FXR in hepatic glucose metabolism
A physiological role for FXR in hepatic carbohydrate metabolism has emerged in recent years as well. It has been demonstrated that the activation of FXR reduces hepatic gluconeogenesis, suppresses glycolysis and induces glycogen synthesis (Figure 1A). However, a group of in vitro studies focusing on the FXR regulation of gluconeogenic enzymes showed conflicting results. Some studies showed that BAs or the non-sterol FXR agonist GW4064 inhibit PEPCK and G6Pase expression in human hepatoma cells42,43, while other studies demonstrated that the activation of FXR increases PEPCK expression and glucose output in primary hepatocytes44,45. Notably, a cholic acid-enriched diet markedly reduced the fasting blood glucose, as well as the hepatic PEPCK and G6Pase mRNA levels, in wild-type but not in FXR or SHP deficient mice, reinforcing the hypothesis that the FXR-SHP regulatory pathway represses gluconeogenesis46. In support of this concept, the overexpression of SHP also reduces gluconeogenic gene expression. Moreover, GW4064 treatment or the delivery of adenoviral constitutively activated FXR reduced hyperglycemia by inhibiting PEPCK and G6Pase expression in db/db and KK-A(y) diabetic mice26,46. At the molecular level, PEPCK and G6Pase are positively regulated by hepatocyte nuclear factor 4α (HNF4α), glucocorticoid receptor α (GRα) and forkhead transcription factor 1 (FOXO1) in cooperation with peroxisome proliferator receptor γ coactivator-1α (PGC1α). FXR-induced SHP expression in turn disrupts the interactions of PGC1α with the abovementioned transcription factors and subsequently leads to a decrease in gluconeogenesis46. In addition, FXR was shown to repress the glucose-induced transcription of several glycolytic genes, such as the liver-type pyruvate kinase gene (L-PK), by inhibiting the transcriptional activity of carbohydrate response element binding protein (ChREBP)47. Moreover, glycogen synthesis can also be promoted via the FXR-mediated induction of GSK3β phosphorylation in db/db mice26. Consistent with this, the hepatic glycogen content is reduced in FXR-deficient mice48.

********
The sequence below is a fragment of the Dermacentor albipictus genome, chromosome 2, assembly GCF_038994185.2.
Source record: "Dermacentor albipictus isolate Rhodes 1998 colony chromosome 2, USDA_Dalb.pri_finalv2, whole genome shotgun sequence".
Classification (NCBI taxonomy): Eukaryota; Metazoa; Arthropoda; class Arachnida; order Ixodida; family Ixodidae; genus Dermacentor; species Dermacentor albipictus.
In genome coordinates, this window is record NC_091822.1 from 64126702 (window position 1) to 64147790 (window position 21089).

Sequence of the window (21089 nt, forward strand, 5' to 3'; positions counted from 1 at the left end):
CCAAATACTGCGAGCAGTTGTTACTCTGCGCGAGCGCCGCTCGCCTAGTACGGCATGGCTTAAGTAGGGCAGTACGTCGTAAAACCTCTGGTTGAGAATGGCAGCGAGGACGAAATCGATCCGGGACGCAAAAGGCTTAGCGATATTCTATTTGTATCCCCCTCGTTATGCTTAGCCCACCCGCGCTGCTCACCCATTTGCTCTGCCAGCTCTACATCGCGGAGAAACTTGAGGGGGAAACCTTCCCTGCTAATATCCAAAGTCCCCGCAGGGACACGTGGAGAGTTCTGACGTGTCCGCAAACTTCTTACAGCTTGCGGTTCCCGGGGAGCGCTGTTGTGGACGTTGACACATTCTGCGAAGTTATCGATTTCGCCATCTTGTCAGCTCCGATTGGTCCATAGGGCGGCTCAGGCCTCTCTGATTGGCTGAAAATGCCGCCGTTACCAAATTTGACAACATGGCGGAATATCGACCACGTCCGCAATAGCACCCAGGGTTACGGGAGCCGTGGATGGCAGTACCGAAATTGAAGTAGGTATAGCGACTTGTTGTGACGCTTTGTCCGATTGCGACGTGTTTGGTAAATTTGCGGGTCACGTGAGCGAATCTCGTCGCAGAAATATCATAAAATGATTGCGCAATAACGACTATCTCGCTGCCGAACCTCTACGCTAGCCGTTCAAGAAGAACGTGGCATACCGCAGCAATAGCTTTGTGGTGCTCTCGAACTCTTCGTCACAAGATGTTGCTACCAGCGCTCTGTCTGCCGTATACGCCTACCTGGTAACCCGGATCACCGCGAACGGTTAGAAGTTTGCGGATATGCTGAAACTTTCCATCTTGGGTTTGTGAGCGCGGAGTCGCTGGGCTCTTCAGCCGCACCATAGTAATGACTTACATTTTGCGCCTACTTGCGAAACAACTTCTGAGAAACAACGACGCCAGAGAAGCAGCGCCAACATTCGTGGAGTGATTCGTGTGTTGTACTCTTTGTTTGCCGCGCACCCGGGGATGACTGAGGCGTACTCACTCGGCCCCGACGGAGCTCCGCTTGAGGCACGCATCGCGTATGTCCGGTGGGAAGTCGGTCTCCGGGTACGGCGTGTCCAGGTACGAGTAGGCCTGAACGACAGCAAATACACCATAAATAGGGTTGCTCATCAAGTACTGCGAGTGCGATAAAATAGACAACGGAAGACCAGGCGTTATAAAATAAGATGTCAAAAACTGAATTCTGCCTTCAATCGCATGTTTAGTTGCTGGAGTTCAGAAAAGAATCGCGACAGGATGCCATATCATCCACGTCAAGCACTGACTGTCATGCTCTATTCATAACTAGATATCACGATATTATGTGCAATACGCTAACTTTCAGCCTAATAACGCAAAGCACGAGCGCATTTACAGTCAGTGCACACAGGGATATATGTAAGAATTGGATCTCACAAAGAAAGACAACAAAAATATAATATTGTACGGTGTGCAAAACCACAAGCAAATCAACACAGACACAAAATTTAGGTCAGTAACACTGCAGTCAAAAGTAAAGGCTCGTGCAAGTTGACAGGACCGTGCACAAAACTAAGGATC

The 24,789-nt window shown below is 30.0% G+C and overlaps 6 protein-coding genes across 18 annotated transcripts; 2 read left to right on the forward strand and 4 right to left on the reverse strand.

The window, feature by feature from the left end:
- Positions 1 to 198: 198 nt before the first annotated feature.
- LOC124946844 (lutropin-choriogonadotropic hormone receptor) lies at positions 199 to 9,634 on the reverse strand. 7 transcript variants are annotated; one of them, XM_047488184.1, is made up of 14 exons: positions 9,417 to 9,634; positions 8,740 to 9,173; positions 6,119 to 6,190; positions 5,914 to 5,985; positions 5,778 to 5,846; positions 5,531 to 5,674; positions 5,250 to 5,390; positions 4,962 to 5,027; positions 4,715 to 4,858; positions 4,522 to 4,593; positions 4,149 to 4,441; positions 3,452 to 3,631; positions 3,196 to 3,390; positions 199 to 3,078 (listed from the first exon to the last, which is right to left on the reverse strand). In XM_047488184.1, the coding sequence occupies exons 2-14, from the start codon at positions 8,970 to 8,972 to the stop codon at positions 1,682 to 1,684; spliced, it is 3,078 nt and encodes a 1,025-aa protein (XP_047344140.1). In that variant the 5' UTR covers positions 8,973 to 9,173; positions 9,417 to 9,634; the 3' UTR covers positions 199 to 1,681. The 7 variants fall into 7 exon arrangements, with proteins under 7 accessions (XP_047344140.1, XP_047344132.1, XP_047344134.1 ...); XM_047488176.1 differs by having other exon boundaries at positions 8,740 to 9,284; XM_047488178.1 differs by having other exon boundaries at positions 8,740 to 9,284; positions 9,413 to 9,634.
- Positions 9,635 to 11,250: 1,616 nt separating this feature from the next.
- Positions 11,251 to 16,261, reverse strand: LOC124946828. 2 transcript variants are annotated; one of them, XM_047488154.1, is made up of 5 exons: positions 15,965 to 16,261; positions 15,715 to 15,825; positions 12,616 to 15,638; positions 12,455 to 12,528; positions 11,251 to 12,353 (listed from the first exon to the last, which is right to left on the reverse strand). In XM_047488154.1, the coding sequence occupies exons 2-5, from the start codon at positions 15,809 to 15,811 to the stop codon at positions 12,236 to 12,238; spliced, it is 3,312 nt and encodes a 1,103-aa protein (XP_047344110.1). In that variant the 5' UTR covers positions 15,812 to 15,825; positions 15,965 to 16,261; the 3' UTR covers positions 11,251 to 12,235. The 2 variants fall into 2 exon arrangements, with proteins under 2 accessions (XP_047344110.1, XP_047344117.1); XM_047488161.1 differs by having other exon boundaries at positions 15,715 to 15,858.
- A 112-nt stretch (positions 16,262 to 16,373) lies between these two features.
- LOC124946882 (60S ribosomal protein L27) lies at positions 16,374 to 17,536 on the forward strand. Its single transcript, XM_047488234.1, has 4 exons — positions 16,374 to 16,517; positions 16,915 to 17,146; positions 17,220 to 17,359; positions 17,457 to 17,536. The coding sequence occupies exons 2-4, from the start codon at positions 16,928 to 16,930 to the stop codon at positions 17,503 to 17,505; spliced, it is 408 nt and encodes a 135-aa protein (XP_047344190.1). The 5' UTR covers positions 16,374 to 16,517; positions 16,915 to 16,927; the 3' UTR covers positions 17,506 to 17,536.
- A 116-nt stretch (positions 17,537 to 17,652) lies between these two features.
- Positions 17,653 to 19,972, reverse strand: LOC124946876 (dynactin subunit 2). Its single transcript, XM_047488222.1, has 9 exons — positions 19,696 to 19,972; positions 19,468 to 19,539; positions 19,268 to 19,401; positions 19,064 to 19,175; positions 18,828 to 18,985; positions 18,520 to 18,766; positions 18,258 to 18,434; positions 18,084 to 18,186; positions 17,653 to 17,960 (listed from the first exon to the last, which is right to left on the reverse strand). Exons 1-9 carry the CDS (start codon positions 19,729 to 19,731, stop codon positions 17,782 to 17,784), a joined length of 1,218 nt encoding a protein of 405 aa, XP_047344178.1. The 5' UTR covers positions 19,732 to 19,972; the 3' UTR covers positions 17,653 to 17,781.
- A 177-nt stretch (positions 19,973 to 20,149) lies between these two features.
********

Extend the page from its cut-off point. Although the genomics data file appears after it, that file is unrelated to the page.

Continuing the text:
FXR also modulates insulin signaling. The activation of FXR by natural and synthetic FXR agonists or the overexpression of FXR reduces plasma glucose levels and improves insulin sensitivity in diabetic mice26,46,49. Conversely, the inactivation of FXR disrupts glucose homeostasis, which was observed via impaired glucose tolerance and reduced insulin sensitivity26,46,49. FXR-deficient mice displayed a peripheral insulin resistance, which was reflected by a decrease in the glucose disposal rate46. The molecular mechanisms underlying the peripheral insulin resistance in FXR-deficient mice remain largely unknown. They may be associated with the elevated circulating FFAs and increased TG content in the peripheral tissues. Recently, several studies have suggested that the FXR-mediated insulin-sensitizing effect may partially involve the induction of fibroblast growth factor 19 (FGF19) and FGF21, two newly emerged metabolic cytokines50,51. Given that adiponectin may mediate some of the metabolic effects of FGF21 on glucose homeostasis and insulin sensitivity52, further studies are still needed to investigate the relationship between FXR and adipokines, including adiponectin. Notably, a recent study showed that the effect of vertical sleeve gastrectomy (VSG) on the reduction of body weight and the improvement of glucose tolerance was significantly abolished in FXR-deficient mice, suggesting that FXR plays a crucial role in the beneficial effects of VSG53.